Mirza Ghulam Ahmad’s case was different since he was writing in the late nineteenth century in a language that was heavily tinged with scriptural, philosophical and mystical references, profusely dense and opaquely metaphorical, for an audience that had developed modern notions of self and rationality and a general suspicion of esoteric experiences. Scholarship on reformist currents in South Asian Islam during the nineteenth century explores this redefining of religion and search for the rationale behind beliefs and rituals. The ‘new prophetology’ of the era emphasised the human aspect of Prophet Muhammad (pbuh) as an essential feature, in fact, a prerequisite for him to serve as the perfect role model for people of all times and places. Various new interpretative techniques were used to rationalise Quranic verses on miracles, or certain aspects of its commandments which could not, otherwise, have been in conformity with modern sensibilities.

As for the ulema, the very aspect of prophethood was a settled issue. While various Sunni and Shia groups have their own versions of Islamic eschatology — especially the return of Jesus and the coming of Mehdi — none was waiting for the arrival of a new prophet. The usual Ahmadi argument is that Jesus’ return would break the seal of prophethood as he is a prophet himself. The general Sunni response is that his is not a new prophethood. The Mehdi himself has been described in some traditions as holding a status only similar to that of a prophet, and that Jesus would be praying behind him. However, in an era of political turmoil in different parts of the Islamic world, the messianic prophet-like figure of the Mehdi as a reviver of past glory and supremacy had become popular. The case of Muhammad Ahmad, the nineteenth-century Sudanese religious leader who claimed to be the promised Mehdi, is well-known. In the case of Mirza Ghulam Ahmad, the claim went beyond that of Mehdihood. It posed religious as well as political challenges.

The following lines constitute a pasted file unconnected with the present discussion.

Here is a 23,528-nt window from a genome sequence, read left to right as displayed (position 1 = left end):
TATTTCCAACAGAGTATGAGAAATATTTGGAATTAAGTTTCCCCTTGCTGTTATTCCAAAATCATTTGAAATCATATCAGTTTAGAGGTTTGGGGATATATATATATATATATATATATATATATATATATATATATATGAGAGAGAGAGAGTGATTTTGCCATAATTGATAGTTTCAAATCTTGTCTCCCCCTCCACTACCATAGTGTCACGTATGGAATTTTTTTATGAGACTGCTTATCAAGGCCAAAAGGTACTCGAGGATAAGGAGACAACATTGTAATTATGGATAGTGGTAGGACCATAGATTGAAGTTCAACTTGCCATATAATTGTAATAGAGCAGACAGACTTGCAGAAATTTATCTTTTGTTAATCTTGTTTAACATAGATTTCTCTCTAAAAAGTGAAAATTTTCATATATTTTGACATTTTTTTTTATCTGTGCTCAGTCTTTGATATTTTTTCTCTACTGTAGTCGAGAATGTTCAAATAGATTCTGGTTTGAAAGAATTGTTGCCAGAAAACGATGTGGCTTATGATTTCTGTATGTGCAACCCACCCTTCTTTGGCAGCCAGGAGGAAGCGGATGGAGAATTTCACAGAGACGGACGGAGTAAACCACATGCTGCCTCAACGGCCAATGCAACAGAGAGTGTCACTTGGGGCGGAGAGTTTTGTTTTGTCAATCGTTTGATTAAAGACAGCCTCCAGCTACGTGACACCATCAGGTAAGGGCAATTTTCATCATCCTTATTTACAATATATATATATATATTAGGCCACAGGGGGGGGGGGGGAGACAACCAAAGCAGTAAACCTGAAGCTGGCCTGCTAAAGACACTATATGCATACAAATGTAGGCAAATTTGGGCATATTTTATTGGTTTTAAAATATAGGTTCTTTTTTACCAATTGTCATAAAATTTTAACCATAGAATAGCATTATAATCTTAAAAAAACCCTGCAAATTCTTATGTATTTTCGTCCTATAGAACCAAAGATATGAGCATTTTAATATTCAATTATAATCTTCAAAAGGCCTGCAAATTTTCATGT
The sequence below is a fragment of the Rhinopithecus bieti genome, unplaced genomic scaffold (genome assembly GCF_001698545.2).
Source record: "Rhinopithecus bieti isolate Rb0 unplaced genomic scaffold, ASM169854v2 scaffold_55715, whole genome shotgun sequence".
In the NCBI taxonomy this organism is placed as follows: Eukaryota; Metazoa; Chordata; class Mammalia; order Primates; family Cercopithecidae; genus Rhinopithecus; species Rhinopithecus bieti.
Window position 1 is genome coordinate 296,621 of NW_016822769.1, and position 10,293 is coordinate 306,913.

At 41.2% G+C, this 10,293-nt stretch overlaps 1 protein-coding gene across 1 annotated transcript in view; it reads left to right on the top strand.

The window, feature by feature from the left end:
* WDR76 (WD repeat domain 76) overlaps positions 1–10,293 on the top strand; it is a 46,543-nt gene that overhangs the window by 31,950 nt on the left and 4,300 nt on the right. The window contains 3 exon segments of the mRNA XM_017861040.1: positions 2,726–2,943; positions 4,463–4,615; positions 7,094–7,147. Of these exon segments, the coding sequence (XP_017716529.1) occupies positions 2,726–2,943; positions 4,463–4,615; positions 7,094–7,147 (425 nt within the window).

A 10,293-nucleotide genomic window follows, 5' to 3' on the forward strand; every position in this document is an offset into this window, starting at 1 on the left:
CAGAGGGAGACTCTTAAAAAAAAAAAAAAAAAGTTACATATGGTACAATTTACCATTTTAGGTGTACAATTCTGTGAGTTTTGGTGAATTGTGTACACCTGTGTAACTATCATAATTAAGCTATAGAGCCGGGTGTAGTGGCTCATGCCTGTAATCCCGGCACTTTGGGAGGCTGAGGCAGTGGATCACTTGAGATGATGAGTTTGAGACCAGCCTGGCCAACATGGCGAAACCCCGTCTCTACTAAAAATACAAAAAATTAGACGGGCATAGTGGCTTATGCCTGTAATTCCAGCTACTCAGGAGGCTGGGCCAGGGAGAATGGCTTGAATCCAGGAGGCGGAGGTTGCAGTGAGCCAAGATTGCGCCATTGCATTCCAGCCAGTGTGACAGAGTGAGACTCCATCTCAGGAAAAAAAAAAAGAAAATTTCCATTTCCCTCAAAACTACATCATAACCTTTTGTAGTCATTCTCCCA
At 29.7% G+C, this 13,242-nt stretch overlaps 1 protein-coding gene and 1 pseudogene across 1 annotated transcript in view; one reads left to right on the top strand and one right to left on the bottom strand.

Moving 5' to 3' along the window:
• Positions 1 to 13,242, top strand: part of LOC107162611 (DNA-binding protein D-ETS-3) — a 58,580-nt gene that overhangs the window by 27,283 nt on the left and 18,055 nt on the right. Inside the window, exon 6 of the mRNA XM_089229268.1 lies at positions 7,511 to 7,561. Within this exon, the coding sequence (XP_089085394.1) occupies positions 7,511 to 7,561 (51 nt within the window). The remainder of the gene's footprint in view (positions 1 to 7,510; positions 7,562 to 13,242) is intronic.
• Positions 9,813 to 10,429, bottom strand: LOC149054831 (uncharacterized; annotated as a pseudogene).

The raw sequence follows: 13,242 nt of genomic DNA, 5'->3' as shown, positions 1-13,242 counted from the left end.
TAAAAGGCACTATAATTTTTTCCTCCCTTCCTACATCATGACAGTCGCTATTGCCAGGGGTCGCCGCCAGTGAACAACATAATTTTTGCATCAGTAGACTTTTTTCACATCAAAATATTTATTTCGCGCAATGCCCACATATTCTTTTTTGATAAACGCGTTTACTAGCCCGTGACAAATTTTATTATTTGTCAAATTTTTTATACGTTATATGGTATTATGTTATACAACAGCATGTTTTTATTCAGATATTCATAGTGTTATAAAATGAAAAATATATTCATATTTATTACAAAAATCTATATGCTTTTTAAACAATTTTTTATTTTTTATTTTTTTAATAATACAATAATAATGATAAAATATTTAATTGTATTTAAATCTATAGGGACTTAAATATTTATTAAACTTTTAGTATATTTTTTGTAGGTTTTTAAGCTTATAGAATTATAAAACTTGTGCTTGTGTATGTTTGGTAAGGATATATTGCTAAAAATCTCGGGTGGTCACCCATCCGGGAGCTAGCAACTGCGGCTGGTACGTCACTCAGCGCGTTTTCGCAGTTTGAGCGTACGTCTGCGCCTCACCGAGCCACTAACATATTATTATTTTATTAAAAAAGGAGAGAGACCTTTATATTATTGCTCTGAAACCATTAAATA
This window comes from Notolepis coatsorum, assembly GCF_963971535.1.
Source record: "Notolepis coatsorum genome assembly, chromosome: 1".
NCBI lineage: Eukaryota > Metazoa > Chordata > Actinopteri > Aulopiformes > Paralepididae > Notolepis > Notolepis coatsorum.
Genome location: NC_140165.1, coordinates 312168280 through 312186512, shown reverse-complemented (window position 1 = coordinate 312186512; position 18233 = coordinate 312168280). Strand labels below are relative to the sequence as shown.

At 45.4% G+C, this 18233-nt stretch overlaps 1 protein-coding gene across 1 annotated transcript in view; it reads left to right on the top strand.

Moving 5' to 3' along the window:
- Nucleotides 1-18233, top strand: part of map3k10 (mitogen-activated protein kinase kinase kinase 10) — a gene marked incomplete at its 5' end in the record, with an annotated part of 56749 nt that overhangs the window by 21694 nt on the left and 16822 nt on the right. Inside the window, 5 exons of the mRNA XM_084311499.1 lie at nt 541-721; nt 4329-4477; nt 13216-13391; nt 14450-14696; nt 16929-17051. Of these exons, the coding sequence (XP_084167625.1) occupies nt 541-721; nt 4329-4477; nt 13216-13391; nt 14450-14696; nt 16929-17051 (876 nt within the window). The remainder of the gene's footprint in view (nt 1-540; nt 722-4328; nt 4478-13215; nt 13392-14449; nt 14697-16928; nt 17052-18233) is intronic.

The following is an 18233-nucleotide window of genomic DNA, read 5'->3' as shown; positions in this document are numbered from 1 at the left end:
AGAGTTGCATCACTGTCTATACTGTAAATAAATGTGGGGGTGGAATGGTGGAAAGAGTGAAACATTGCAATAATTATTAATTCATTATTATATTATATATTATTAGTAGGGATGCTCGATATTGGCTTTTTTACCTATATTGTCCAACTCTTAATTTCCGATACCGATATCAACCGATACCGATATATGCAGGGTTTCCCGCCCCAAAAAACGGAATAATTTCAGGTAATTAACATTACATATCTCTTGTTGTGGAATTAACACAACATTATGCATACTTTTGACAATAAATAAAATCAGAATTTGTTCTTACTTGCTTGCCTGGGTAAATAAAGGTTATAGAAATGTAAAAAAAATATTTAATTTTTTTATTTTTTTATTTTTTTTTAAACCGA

One must hasten to add that the notion of an absolute closure of prophethood in Islam developed as the early community of Islam matured and grew into a distinct group of believers. Yohanan Friedmann’s work, citing parallels from other Abrahamic traditions, traces the process whereby some ambiguities in the notion of the finality of prophethood existed during the early decades of Islamic history and eventually closed off completely in later years. Mirza Ghulam Ahmad’s claims, therefore, did offer a wholly new perspective that challenged the consensus held by ulema and believers over centuries.

During the 1974 assembly proceedings, Bakhtiyar said the notion of khatm-i-nabuwwat was essentially a liberatory concept — the need for divine guidance no longer existed and that man was now free to explore rational possibilities in the world. Mirza Ghulam Ahmad’s claim of prophethood brings back the need for direct divine guidance. Such a claim, therefore, according to Bakhtiyar, strikes at the heart of Islam as a rational and modern religion.

Politically, Ahmadis have been accused of all sorts of sins. Unlike religious controversies over actual Ahmadi texts and their interpretation, political controversies and accusations against Ahmadis have mostly been fanciful, unsubstantiated and based on wild conspiracy theories. There is no disagreement that Mirza Ghulam Ahmad was a loyal subject of the Queen and penned several tracts supporting the British empire. But there was nothing exceptional in that since all his major contemporaries wrote similarly in support of the empire and its ‘blessings’. Loyalty to the state is an act of faith for Ahmadis, regardless of whether that state is Pakistan or Israel.